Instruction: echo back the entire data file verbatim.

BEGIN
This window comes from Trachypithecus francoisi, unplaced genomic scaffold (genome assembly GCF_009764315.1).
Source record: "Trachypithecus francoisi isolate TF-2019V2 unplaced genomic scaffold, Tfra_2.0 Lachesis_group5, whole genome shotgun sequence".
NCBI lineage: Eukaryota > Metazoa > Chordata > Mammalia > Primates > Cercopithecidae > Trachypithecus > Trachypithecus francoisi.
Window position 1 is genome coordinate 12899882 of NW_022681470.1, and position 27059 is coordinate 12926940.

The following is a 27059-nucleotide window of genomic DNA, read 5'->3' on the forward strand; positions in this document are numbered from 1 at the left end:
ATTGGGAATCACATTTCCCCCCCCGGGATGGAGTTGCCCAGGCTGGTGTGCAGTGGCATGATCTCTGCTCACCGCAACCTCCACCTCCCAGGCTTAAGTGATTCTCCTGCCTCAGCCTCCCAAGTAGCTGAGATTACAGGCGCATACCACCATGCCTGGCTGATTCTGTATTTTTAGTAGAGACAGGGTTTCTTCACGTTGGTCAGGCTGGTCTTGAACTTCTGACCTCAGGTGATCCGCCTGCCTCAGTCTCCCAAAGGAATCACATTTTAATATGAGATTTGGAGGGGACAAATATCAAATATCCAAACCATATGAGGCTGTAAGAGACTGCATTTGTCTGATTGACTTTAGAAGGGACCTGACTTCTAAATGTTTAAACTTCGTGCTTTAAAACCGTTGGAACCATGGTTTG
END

This window comes from Trachypithecus francoisi, unplaced genomic scaffold (genome assembly GCF_009764315.1).
Source record: "Trachypithecus francoisi isolate TF-2019V2 unplaced genomic scaffold, Tfra_2.0 Lachesis_group5, whole genome shotgun sequence".
NCBI lineage: Eukaryota > Metazoa > Chordata > Mammalia > Primates > Cercopithecidae > Trachypithecus > Trachypithecus francoisi.
Window position 1 is genome coordinate 12899882 of NW_022681470.1, and position 27059 is coordinate 12926940.

The following is a 27059-nucleotide window of genomic DNA, read 5'->3' on the forward strand; positions in this document are numbered from 1 at the left end:
ATTGGGAATCACATTTCCCCCCCCGGGATGGAGTTGCCCAGGCTGGTGTGCAGTGGCATGATCTCTGCTCACCGCAACCTCCACCTCCCAGGCTTAAGTGATTCTCCTGCCTCAGCCTCCCAAGTAGCTGAGATTACAGGCGCATACCACCATGCCTGGCTGATTCTGTATTTTTAGTAGAGACAGGGTTTCTTCACGTTGGTCAGGCTGGTCTTGAACTTCTGACCTCAGGTGATCCGCCTGCCTCAGTCTCCCAAAGGAATCACATTTTAATATGAGATTTGGAGGGGACAAATATCAAATATCCAAACCATATGAGGCTGTAAGAGACTGCATTTGTCTGATTGACTTTAGAAGGGACCTGACTTCTAAATGTTTAAACTTCGTGCTTTAAAACCGTTGGAACCATGGTTTG